The future of the Lightcuts GSoC project

Next week the Google Summer of Code 2008 will be conclusively over. I will sum up my thoughts on this wonderful experience in a future post, adding some suggestions for prospective applicants as well.

Here, instead, I would like to detail my plans for the future of this project.

Development — Development will continue, but necessarily at a slower pace. At the end of October I’ll be attending the Blender Conference where I would like to show a couple of new features. Apart from that, though, what this project needs now is some “boring” refinement.

Blender Internal features — I’ll have to go through all the Blender Internal features and for each of them ponder if it is possible to support it. Unfortunately the very nature of the algorithm makes it impossible to support all features (some of which are pure hacks) but what’s in and what’s left out must be clearly stated to users.

Workflow design — In my opinion if you want to use Lightcuts, especially if you want to obtain indirect lighting, you have to plan ahead a bit; I can’t see, in general, the same light rigs being successful in both Blender “vanilla” and Blender Lightcuts. Matt Ebb, and many others for that matter, would be happier to see Lightcuts as a less invasive tool. Of course mine is a statement while Matt’s is a desire, so it’s easy to agree with both. Anyway, however this “fight” ends, I need to figure out how to integrate Lightcuts in Blender from a UI point of view. In this particular area I would like to hear opinions from users.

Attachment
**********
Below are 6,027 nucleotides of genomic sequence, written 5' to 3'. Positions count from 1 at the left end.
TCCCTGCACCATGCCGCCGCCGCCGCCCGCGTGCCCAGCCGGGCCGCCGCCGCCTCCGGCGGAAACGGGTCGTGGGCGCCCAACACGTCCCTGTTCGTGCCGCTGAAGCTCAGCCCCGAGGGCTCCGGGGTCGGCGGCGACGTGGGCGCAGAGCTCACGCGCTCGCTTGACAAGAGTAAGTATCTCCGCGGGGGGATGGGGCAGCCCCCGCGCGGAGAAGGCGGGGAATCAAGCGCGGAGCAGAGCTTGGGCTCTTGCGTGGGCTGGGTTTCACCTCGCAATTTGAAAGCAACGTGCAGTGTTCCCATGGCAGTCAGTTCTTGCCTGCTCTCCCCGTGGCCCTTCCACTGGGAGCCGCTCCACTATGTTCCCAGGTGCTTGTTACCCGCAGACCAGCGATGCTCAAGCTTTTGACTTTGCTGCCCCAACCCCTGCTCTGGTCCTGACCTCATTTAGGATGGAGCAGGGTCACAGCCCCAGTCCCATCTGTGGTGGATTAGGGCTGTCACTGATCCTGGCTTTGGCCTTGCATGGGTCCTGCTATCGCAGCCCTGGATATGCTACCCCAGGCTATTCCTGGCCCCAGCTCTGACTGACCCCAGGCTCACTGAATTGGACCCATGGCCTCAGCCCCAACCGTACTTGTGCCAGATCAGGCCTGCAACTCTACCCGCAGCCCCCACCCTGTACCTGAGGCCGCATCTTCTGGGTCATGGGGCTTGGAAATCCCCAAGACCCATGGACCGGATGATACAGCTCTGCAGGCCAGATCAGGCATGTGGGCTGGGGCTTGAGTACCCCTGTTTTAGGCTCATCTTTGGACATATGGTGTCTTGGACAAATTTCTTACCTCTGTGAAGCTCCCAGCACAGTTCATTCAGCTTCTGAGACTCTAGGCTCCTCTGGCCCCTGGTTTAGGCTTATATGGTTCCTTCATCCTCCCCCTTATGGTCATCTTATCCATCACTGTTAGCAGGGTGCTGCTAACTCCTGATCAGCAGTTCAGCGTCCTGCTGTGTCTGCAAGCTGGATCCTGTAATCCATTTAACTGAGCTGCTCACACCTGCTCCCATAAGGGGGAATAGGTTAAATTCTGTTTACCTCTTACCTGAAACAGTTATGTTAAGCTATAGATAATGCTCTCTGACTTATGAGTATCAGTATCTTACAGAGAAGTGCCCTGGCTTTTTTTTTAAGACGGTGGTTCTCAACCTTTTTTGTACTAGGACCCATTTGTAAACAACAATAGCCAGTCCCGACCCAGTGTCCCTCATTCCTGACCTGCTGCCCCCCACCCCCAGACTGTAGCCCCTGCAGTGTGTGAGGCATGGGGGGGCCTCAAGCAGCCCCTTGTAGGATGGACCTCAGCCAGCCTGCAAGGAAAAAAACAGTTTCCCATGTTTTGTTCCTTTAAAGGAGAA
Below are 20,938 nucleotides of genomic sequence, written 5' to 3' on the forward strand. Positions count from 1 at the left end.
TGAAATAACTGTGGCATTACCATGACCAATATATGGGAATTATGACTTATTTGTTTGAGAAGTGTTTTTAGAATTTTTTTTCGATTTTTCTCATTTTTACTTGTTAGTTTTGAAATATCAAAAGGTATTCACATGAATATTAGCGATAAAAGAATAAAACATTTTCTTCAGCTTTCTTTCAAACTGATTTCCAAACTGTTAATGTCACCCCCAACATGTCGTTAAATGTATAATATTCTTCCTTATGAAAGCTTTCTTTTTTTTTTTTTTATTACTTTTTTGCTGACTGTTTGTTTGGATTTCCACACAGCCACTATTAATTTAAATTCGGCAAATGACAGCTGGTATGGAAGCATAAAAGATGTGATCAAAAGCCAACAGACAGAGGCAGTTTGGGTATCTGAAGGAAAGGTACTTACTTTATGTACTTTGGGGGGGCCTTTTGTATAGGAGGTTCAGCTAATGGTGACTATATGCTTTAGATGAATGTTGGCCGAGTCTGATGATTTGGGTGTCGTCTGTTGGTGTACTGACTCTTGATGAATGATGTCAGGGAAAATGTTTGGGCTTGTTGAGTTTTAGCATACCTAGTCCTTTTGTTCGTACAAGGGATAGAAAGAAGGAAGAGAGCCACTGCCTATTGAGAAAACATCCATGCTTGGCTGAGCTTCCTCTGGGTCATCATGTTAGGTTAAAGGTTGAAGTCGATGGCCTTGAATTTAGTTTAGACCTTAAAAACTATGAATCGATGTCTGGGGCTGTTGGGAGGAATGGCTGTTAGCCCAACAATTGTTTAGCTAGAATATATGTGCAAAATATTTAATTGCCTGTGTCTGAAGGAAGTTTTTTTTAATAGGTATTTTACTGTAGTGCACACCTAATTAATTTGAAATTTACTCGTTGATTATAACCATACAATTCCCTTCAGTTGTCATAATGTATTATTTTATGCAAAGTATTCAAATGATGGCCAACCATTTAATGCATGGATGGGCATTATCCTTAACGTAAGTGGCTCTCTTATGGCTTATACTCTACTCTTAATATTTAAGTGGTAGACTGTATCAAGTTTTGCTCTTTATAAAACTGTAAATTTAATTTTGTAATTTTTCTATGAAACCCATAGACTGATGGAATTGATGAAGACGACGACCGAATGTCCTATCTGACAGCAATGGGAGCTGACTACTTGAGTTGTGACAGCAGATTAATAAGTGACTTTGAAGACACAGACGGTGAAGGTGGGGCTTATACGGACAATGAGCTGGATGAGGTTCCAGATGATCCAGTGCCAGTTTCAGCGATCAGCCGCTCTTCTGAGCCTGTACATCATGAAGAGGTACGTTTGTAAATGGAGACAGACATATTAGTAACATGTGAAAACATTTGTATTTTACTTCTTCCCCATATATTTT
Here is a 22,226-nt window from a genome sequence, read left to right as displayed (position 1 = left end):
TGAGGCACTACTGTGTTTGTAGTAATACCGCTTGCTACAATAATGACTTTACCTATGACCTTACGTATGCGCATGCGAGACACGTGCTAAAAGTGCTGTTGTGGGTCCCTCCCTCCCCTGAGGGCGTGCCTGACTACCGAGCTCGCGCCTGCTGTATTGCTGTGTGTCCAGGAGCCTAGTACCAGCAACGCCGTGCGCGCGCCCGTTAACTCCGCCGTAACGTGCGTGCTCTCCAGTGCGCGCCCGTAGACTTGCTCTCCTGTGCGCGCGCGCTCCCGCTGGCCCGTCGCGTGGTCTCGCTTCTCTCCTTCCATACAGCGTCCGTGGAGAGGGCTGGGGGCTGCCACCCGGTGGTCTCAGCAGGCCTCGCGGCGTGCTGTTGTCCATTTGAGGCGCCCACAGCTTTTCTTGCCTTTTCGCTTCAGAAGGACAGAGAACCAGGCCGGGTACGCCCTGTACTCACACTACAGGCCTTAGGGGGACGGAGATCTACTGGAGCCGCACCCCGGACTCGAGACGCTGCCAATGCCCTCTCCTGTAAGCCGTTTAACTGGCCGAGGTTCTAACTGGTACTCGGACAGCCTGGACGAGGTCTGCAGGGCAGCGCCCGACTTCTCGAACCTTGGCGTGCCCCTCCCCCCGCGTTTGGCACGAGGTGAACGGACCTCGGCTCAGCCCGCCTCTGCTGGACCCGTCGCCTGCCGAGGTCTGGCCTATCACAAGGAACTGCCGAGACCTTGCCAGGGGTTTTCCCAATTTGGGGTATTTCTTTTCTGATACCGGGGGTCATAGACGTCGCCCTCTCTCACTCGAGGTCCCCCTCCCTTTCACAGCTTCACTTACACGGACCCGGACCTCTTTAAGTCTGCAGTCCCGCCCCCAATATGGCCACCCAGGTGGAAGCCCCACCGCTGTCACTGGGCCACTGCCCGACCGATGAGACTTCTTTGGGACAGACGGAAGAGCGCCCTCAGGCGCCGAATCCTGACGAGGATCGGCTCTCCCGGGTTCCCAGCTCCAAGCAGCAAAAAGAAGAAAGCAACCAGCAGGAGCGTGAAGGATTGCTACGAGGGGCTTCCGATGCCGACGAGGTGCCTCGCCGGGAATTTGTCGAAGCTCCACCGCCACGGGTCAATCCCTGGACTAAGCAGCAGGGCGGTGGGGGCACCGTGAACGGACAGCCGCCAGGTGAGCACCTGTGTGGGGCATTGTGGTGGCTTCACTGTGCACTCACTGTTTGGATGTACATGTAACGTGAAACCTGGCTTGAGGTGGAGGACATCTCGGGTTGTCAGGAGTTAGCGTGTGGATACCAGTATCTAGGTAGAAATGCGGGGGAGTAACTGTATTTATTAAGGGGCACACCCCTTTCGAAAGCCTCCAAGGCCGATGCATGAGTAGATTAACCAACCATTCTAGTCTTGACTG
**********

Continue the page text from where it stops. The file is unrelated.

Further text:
Merging — Some people are afraid that a project living in its own branch is at a greater risk of dying; for sure it’s at a greater risk of going out of sync. While it’s true that this project is fairly isolated code-wise, and that development could continue also on trunk, I feel more free to experiment in my own branch. As my confidence with the Blender codebase increases, I could also attempt some bolder refactoring of some rendering engine internals — and that would be better tested in a branch.

My idea is to merge after the Blender Conference, while the aim for the entire project is to be released in Blender 2.50.

Ok, enough words. Here’s a Sponza test, provided by Melon on blenderartists:


A Sponza rendering lit by a single area light, with 5 bounces of indirect lighting

The entire thread is worth reading in my opinion.

Ps. — Next week I won’t be working on this project, but this is a planned break as I resume my duties so don’t think I’m running away!